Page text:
ATHENS, Ga. (AP) -- College coaches testified Monday that they thought they had a guaranteed investment but ended up losing money in what prosecutors said was a fraudulent scheme run by former University of Georgia football coach Jim Donnan.
North Carolina State University basketball coach Mark Gottfried, Texas State football coach Dennis Franchione, University of Cincinnati football coach Tommy Tuberville and former college basketball coach Billy Gillispie testified in Donnan's trial on federal charges including conspiracy, mail fraud and wire fraud. They said they lost large sums of money after investing in West Virginia-based GLC Limited, according to media reports.
Gottfried, who said he lost more than $300,000, said Donnan told him the investments carried "pretty much no risk." Donnan compared the business to an "already pumping" oil well, Gottfried said.
Like other investors, Franchione said his 35-year relationship with Donnan was key to his decision to invest.
"I think the most important thing was I had known Jim for a long time and trusted him," he said. "If he was invested in it and doing well, it gave me confidence."
Donnan faces a potentially lengthy prison term if convicted. His partner, Gregory Crabtree, pleaded guilty to a single conspiracy charge last month and faces up to five years in prison.
Donnan's lawyers have said he was also a victim of the scheme. Donnan thought he'd found a good investment and wanted to share his good fortune with others, his attorneys have said.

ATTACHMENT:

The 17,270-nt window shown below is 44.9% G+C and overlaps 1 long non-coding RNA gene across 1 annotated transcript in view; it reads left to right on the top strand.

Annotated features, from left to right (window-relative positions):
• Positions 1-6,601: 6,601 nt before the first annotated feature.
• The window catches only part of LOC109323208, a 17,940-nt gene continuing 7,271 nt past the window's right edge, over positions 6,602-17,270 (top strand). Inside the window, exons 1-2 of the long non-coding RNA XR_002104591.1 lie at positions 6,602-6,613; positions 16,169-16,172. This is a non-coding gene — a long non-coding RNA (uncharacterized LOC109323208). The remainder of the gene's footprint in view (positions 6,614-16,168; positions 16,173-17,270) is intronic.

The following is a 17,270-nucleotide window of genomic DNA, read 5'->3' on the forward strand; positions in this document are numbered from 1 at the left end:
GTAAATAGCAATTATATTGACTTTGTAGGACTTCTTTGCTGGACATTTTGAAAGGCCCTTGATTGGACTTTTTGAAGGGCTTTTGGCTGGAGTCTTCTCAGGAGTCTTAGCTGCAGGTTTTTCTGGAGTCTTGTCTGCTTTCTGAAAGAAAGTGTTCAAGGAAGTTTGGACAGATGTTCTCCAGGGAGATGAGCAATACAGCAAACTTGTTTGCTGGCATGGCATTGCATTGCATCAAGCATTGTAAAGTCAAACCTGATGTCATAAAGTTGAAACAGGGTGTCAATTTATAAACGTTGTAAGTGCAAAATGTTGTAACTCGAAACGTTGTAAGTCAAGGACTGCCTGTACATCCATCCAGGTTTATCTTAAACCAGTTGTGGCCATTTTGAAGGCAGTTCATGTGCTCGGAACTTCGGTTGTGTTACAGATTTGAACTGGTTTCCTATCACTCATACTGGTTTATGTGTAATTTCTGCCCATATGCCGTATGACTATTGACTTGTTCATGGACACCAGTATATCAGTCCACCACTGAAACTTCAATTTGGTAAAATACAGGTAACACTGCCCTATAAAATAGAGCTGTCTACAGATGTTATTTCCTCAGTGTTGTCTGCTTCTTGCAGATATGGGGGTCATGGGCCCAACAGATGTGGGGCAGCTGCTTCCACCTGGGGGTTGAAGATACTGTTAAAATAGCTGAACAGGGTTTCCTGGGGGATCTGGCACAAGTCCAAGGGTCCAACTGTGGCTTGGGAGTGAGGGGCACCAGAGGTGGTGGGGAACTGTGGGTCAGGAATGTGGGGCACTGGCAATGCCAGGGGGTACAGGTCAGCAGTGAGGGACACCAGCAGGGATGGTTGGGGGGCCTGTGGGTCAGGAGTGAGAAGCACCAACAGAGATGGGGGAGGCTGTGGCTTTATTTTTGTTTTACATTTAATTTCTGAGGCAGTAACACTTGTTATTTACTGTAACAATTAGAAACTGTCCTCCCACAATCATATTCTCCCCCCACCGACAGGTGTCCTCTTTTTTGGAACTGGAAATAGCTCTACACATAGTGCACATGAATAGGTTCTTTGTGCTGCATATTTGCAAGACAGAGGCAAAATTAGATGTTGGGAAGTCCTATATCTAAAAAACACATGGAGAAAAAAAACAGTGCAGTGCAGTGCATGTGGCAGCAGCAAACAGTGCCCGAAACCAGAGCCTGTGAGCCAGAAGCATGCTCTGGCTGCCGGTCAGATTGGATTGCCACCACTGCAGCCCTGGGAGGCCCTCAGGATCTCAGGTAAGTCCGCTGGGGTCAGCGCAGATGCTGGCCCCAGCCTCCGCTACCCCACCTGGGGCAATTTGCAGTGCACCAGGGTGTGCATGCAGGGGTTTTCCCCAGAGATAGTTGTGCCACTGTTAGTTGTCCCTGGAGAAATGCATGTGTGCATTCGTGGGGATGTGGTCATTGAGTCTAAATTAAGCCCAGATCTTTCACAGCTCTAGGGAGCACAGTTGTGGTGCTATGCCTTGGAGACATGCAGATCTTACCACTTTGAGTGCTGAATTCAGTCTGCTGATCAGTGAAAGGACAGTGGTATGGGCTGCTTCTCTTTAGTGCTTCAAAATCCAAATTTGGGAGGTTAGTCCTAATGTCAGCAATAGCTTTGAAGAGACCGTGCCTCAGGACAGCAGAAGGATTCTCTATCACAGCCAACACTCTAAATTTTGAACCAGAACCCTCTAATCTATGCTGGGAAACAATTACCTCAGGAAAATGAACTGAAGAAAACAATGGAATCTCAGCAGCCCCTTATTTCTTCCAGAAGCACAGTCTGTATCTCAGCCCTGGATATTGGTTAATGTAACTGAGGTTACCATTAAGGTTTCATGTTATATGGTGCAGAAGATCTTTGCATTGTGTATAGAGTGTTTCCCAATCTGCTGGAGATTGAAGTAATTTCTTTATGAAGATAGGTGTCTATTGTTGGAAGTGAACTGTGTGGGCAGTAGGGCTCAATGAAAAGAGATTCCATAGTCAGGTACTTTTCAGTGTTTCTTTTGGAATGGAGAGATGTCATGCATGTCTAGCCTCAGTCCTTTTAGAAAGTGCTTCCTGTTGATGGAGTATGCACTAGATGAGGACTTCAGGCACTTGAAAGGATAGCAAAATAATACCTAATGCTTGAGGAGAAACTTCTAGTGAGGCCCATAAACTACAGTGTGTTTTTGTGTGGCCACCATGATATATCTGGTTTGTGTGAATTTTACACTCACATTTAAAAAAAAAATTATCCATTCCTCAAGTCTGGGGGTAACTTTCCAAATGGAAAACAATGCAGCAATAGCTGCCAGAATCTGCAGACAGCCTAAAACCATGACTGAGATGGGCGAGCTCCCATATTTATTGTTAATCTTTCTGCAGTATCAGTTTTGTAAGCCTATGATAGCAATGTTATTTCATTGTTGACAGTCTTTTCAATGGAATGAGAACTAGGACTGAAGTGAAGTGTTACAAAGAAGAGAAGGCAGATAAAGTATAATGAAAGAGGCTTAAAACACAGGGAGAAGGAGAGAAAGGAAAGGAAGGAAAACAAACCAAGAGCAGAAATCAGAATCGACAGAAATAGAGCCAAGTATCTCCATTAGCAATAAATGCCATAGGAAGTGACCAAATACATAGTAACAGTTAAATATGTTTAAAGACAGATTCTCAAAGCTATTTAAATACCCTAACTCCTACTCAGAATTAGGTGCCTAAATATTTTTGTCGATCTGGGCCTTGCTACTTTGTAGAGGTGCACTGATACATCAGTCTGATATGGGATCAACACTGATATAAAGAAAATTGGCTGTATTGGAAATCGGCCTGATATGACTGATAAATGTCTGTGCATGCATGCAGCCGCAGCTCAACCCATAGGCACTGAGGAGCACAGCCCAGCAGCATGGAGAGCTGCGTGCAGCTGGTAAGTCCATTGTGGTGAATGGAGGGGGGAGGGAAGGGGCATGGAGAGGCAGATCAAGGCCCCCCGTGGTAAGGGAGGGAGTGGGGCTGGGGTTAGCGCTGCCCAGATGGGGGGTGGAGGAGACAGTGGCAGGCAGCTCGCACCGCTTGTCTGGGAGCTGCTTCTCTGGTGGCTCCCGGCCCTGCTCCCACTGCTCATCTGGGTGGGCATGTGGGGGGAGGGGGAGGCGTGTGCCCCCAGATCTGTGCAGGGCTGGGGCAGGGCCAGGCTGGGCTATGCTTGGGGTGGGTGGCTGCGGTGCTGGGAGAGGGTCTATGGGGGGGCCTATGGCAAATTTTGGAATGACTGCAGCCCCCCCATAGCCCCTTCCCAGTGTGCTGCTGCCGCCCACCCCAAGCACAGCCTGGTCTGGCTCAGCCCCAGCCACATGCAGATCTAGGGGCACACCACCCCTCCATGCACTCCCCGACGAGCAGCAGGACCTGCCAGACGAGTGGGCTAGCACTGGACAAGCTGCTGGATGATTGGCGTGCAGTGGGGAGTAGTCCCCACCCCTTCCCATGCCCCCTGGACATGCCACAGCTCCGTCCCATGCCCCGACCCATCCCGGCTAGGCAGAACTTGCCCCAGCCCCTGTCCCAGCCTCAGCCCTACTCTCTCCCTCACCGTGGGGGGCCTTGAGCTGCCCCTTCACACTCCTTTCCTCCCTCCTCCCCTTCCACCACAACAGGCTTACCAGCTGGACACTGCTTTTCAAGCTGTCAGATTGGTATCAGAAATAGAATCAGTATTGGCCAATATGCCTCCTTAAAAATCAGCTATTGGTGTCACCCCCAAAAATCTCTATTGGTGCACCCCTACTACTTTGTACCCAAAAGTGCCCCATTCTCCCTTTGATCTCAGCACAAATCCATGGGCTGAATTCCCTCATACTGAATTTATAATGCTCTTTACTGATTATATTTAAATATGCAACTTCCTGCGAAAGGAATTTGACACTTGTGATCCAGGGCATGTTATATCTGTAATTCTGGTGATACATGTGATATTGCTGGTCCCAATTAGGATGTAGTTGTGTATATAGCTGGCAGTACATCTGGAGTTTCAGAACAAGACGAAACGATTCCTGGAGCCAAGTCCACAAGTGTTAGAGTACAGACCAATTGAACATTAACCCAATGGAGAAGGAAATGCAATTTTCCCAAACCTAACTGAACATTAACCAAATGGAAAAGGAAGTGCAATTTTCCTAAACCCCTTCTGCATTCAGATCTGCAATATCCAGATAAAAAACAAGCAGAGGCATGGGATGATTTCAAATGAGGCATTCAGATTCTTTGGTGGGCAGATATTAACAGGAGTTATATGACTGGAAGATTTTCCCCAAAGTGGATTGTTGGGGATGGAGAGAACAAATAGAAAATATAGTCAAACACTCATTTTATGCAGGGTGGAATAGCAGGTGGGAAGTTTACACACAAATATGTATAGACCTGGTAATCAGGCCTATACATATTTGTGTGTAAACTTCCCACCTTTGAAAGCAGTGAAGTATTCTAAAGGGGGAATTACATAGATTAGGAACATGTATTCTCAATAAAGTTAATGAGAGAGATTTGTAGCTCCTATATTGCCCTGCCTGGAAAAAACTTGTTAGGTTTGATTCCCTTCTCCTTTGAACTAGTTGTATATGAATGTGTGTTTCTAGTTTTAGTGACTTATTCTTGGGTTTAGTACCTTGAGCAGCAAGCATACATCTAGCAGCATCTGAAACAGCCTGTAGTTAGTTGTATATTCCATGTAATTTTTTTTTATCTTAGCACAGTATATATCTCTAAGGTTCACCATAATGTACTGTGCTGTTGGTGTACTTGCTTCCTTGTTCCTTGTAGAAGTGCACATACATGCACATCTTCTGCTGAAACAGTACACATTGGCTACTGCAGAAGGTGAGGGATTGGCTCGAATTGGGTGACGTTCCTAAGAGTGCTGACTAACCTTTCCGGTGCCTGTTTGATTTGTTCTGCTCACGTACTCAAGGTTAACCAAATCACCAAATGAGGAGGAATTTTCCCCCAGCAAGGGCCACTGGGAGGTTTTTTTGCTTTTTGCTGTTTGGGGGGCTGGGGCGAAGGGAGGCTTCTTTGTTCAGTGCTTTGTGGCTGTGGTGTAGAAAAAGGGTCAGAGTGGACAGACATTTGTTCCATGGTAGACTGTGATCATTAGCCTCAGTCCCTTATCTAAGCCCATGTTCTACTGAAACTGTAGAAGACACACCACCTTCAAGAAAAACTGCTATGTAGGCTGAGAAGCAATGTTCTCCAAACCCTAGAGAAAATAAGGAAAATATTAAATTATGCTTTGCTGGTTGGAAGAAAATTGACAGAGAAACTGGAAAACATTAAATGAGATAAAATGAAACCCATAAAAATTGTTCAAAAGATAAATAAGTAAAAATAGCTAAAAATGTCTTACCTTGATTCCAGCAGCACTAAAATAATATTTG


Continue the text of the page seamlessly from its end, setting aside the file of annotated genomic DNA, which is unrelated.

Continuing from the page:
Tuberville testified that he and his wife invested nearly $2 million, but that Donnan didn't pressure him.
"It wasn't a forcible sell, like 'You've gotta put money in this,'" said Tuberville, who said he's known Donnan for about 20 to 25 years. Donnan told him, "'Don't take my word for it, call Dennis Franchione, and feel him out because he's been in it for a while.' And that's what I did," Tuberville testified.
The amount Tuberville lost wasn't made clear in court.
Gillispie, the former coach at the University of Kentucky, Texas Tech and Texas A&M, said a friend referred him to Donnan. Gillispie said Donnan assured him he wouldn't lose his principal.
"The most important thing to me was you're not going to lose any money," Gillispie said.
Like other investors, Gillispie initially received a high payout, but ended up losing a much greater sum when the company crumbled.
A federal indictment against Donnan and Crabtree, of Proctorville, Ohio, says the pair ran the scheme from September 2007 to December 2010 through GLC, a company that dealt in wholesale and closeout merchandise. Prosecutors say the company raised more than $80 million from 94 investors, and nearly $23 million was lost.
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